Not all stagings are as fancy as that in the M E T’s production.  In fact, the more fancy it is, the more distraction one gets from the actual singing of course.  For example, the Zürich’s staging where Frau K made her Carmen debut had simply a chair and a table (see first clip above).  At this point, unless you’re in for the music rather than the looks, it could get quite challenging.  I admit i was at first taken aback by this.  must keep open mind.

The plot:

So, everyone has seen Carmen portrayed similar to that in the M E T ‘s clip above.  What about a different intepretation?  I’ve read many singers’ plead to the public to be more open-minded.  It’s indeed sad if everything is the same one production after another or if the audience would start booing when the staging/interpretion are different (which happened a lot lately i read).  Now that i’ve progressed to “advanced beginner” level, i’ve developed a better appreciation for uniqueness and authenticity, i think…

So, this post is long enough, and i should be sleeping… i hope u enjoy listening to Carmen as well. i leave you with my favorite singer’s view about the role Carmen (courtesy of Smorgy’s translation):

As a woman; to be independent is to be free. To Carmen people have attached many cliché: suitors, flower, hip… This is too trivial! That is wrong and not fair. Carmen is an emancipated woman. Carmen is free. And that is what bothers men…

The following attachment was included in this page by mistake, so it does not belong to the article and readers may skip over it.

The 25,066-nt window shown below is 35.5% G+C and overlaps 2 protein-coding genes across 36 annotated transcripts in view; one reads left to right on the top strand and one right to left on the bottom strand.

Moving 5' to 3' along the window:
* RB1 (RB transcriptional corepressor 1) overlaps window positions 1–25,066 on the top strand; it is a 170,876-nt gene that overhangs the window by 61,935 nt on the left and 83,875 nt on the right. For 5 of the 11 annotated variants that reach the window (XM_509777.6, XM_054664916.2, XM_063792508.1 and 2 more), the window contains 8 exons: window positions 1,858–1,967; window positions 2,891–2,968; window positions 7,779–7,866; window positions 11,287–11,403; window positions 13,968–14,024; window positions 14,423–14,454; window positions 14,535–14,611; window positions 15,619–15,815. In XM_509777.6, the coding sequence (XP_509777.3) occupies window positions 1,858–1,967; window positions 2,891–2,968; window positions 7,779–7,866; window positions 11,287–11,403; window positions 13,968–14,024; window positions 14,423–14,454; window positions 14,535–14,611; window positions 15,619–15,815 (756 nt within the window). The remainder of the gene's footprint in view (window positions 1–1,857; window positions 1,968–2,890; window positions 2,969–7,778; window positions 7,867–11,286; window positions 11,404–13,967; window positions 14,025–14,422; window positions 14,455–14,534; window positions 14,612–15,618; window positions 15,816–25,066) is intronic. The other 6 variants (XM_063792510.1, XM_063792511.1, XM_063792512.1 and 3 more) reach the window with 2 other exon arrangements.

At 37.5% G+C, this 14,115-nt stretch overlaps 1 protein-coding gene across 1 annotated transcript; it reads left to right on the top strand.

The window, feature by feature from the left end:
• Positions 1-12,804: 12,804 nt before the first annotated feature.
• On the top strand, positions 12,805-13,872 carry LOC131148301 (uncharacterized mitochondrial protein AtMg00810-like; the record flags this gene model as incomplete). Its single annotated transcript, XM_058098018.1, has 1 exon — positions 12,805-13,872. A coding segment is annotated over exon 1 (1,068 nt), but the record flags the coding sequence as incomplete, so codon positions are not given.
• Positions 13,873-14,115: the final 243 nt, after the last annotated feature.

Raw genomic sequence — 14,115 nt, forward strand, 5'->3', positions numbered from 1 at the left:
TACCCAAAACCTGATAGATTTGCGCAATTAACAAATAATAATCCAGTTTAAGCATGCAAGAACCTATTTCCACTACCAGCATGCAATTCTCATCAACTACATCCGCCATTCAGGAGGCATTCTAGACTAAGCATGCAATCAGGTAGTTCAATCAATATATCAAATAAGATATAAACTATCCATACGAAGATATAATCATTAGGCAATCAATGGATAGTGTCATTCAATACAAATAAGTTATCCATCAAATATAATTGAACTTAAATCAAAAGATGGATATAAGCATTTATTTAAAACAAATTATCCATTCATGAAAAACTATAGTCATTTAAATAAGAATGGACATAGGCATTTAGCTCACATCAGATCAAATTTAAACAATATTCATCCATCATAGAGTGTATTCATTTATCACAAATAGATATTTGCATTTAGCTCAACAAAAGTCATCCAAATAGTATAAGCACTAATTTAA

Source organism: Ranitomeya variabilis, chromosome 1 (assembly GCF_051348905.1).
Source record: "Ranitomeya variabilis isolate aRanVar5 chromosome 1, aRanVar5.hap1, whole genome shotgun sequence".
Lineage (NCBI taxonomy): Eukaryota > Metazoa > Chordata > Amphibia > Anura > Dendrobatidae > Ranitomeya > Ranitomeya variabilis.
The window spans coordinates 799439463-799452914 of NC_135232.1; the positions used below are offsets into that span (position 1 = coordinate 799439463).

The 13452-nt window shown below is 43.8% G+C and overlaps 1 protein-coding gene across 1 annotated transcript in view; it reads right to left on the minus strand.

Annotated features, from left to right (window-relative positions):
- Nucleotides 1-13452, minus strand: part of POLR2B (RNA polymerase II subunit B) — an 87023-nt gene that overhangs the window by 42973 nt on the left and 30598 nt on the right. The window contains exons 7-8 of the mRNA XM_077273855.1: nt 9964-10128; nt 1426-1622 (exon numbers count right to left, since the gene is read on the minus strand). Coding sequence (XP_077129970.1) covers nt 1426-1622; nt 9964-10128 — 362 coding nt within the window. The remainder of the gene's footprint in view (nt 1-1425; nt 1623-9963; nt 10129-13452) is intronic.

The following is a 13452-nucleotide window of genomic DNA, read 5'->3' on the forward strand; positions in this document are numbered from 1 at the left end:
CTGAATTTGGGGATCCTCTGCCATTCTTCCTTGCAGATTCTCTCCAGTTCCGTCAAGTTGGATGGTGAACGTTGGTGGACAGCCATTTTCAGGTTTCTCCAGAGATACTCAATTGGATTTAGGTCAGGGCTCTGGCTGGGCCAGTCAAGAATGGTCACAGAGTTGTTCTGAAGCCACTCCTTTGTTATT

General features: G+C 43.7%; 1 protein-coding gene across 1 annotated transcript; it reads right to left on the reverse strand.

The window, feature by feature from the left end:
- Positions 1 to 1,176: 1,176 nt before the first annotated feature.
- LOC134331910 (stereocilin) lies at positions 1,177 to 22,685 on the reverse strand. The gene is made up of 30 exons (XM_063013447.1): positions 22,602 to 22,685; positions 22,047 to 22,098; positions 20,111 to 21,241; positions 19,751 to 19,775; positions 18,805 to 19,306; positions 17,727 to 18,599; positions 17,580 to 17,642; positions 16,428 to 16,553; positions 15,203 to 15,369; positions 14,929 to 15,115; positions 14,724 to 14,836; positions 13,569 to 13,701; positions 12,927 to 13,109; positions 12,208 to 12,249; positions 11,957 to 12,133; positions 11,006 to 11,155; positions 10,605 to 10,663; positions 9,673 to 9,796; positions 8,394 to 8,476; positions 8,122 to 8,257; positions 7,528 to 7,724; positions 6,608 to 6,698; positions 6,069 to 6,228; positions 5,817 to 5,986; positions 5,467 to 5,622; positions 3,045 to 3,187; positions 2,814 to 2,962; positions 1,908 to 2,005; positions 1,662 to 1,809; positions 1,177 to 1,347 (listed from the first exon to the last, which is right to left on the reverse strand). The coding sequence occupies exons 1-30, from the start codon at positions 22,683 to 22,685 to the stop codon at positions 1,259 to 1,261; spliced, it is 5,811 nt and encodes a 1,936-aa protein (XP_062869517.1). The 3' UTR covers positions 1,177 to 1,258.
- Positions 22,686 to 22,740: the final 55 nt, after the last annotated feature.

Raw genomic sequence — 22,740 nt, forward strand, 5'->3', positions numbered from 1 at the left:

I’m not Carmen. I merely portray her. I know what I want, however, in order to achieve it I cushion my iron will with cotton wool. I have learned to deal diplomatically with others. I am more cautious than Carmen. She is exactly the way she speaks. She is a radical. I admire her for that but I won’t let anyone stab me to death.


**edit: yes, found out how i got into “habanera” in the first place, from younger sister! she downloaded Callas’ version and gave to me.

About thả diều
writing-challenged opera-addict

8 Responses to “carmen” for advanced beginners

  1. idlehouse says:

    you sure there are other readers besides moi ? ;))

  2. Vita says:

    Ahhh Frau K always divides the audience…. I must admit I do prefer her rendition. Garanča well she is always technically good but for me she is missing something. It is probably something to do with the interpretations of Carmen…. Frau K was definately latched on to the new interpretation of Carmen of being an emancipated women and that comes out in the singing.

    Well thanks thadeiu for adding to the whole Frau K commentary. I will look out for more!

  3. thả diều says:

    hallo Vita, thanks for stopping by. when i first saw frau K, i was a bit taken aback by her intensity. however, after i read the libretto, it completely makes sense (to me at least) why she sings certain way. I think the divisive opinions have something to do with the notion of how “beautiful” a song has to be, sometimes, at the expense of the drama :-).

  4. dehggial says:

    looks like you already knew what to look for even back then 😉